HOW WILL DENVER ADJUST WITHOUT TWO OF ITS BEST OFFENSIVE WEAPONS?
Denver has been without Courtland Sutton for most of the season, as he missed the team's Week 1 game against Tennessee and then suffered a torn ACL in the first half of the Broncos' Week 2 game. The team, though, will also be without its leading rusher and second-leading receiver as it heads to New England. Both Melvin Gordon III (illness) and Noah Fant (ankle) were downgraded to out on Saturday after being listed as questionable on Friday, and it's not a stretch to say the two players have been the Broncos' most consistent offensive weapons. Gordon posted his best game of the season with a 107-yard, two-touchdown performance against the Jets, and Fant made game-changing plays against the Titans and Steelers early in the season. The tight end has taken a predictable jump in his second season, but without him or Gordon in the lineup, the Broncos will have to turn to other players on offense.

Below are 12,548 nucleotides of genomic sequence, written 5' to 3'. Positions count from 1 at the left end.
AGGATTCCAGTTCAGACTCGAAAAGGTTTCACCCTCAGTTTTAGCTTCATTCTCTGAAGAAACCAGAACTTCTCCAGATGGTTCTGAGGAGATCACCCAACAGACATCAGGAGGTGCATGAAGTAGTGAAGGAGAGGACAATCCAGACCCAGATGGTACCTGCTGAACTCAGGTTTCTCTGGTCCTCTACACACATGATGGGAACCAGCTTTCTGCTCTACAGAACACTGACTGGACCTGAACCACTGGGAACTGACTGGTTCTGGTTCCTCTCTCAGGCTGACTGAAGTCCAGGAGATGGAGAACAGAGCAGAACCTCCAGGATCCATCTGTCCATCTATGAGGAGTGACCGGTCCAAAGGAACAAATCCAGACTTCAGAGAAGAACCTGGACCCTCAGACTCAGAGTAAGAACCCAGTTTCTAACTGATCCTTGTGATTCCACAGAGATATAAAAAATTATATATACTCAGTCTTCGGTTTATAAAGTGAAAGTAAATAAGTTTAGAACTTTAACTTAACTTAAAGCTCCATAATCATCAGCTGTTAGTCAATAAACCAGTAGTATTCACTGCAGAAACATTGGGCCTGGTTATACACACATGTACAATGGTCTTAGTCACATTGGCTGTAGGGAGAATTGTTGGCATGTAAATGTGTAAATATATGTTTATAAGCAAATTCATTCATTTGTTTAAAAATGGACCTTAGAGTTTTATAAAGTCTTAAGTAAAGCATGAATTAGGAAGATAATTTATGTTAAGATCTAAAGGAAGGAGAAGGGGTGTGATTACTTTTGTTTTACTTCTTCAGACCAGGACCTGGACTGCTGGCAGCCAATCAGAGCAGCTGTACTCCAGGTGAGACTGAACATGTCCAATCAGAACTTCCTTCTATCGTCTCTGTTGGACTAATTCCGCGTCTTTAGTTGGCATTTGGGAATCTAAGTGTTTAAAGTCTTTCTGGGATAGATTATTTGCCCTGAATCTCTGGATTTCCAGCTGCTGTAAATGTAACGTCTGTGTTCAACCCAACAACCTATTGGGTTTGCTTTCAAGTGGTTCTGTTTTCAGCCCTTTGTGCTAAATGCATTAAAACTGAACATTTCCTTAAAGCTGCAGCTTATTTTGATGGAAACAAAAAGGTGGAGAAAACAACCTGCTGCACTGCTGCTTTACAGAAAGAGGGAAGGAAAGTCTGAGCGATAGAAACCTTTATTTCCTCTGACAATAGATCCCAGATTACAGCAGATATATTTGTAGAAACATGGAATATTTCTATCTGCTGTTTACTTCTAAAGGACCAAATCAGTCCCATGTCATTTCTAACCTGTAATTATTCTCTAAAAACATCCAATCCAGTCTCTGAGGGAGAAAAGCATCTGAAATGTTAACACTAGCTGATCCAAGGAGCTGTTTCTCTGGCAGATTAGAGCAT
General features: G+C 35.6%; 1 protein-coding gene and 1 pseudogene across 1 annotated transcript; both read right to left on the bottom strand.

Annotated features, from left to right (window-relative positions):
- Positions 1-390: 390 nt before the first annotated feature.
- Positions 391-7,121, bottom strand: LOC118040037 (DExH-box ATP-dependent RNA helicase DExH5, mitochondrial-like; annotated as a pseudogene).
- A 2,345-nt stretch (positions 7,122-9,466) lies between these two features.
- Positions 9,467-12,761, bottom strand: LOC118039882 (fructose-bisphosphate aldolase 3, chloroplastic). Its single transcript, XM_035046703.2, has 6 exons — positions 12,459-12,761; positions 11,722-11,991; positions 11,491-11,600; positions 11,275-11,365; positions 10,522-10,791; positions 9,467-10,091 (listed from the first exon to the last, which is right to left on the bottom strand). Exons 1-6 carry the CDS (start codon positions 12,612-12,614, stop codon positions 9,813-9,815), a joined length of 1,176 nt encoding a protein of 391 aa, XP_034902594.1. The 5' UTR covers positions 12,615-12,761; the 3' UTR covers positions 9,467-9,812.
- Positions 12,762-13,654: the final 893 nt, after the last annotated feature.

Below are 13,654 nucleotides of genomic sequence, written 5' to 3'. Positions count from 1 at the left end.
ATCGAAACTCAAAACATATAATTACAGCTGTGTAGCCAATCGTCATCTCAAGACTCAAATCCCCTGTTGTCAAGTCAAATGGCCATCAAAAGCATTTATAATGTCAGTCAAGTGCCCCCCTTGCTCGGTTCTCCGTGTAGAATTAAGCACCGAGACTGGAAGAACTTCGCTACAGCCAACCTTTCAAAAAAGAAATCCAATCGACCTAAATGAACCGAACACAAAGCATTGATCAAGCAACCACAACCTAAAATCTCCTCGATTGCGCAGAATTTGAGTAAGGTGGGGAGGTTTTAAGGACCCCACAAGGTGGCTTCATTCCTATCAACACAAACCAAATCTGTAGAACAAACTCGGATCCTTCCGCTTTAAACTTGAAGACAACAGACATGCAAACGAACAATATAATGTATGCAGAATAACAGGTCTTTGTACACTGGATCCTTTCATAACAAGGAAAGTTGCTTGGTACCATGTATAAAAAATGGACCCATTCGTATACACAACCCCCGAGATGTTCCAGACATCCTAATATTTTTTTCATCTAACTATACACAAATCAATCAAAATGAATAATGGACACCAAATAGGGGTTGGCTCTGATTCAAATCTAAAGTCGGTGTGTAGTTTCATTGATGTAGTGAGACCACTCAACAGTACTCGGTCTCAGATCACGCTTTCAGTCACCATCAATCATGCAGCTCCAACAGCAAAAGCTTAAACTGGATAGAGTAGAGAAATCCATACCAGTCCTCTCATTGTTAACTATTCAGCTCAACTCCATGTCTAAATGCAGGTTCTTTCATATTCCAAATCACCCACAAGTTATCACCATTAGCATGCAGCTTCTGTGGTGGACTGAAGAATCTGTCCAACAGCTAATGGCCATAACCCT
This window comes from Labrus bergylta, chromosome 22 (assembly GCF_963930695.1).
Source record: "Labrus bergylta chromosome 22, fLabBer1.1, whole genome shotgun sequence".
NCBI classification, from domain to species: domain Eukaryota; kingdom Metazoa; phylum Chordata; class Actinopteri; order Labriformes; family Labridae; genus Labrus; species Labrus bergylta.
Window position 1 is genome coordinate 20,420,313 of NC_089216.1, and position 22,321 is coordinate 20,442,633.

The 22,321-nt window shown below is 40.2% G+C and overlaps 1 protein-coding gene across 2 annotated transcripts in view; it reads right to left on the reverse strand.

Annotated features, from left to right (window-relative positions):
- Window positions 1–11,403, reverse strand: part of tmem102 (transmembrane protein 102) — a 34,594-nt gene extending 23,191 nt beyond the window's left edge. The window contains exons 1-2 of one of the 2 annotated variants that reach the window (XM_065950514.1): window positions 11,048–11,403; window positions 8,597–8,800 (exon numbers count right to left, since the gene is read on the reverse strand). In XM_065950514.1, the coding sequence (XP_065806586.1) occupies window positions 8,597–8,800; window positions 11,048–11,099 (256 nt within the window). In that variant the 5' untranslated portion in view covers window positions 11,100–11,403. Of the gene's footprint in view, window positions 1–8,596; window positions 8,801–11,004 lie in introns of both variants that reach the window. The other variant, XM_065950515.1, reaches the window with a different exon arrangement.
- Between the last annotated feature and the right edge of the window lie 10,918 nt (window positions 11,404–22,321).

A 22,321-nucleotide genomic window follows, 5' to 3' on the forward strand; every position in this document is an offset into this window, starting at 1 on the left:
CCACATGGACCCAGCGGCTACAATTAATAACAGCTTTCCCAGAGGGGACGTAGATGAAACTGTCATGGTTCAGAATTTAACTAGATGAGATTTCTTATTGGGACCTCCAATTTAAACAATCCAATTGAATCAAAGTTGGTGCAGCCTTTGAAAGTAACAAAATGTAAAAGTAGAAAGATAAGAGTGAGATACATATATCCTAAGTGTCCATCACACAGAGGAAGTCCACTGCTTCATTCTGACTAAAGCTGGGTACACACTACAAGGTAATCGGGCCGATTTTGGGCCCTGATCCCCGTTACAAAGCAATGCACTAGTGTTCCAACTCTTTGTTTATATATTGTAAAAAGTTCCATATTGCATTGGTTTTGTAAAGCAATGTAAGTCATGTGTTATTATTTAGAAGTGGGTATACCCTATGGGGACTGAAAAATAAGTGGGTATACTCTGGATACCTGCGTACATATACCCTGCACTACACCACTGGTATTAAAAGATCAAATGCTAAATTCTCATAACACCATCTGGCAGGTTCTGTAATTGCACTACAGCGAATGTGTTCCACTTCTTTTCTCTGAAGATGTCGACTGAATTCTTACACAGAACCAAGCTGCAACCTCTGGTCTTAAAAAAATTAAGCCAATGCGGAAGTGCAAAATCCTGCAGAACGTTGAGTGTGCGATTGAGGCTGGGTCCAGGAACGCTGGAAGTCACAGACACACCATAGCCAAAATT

At running back, Phillip Lindsay will return after missing the majority of the season's first four games. He suffered a toe injury in the first half against the Titans and has just seven carries on the season. Fangio admitted earlier this week the Broncos would have to monitor Lindsay's workload, but they'll need him to show the type of explosiveness that he demonstrated as the lead back in his first two seasons.
Without Fant in the lineup, perhaps the Broncos will turn to fourth-round pick Albert Okwuegbunam, who has yet to be active this season but displayed his athleticism often in training camp. Nick Vannett and Jake Butt could also see increased roles.
Most likely, though, is that players like Tim Patrick and Jerry Jeudy will see even bigger target shares than they did in Week 4. They'll have to win one-on-one matchups against one of the best secondaries in the league, which means they don't have an easy task ahead of them.
Regardless of who contributes, it's clear Denver will need to try to replicate its 37-point output against the Jets. In their three losses, the Broncos have averaged just 15 points per game. It's hard to imagine the Broncos can earn a win with that output.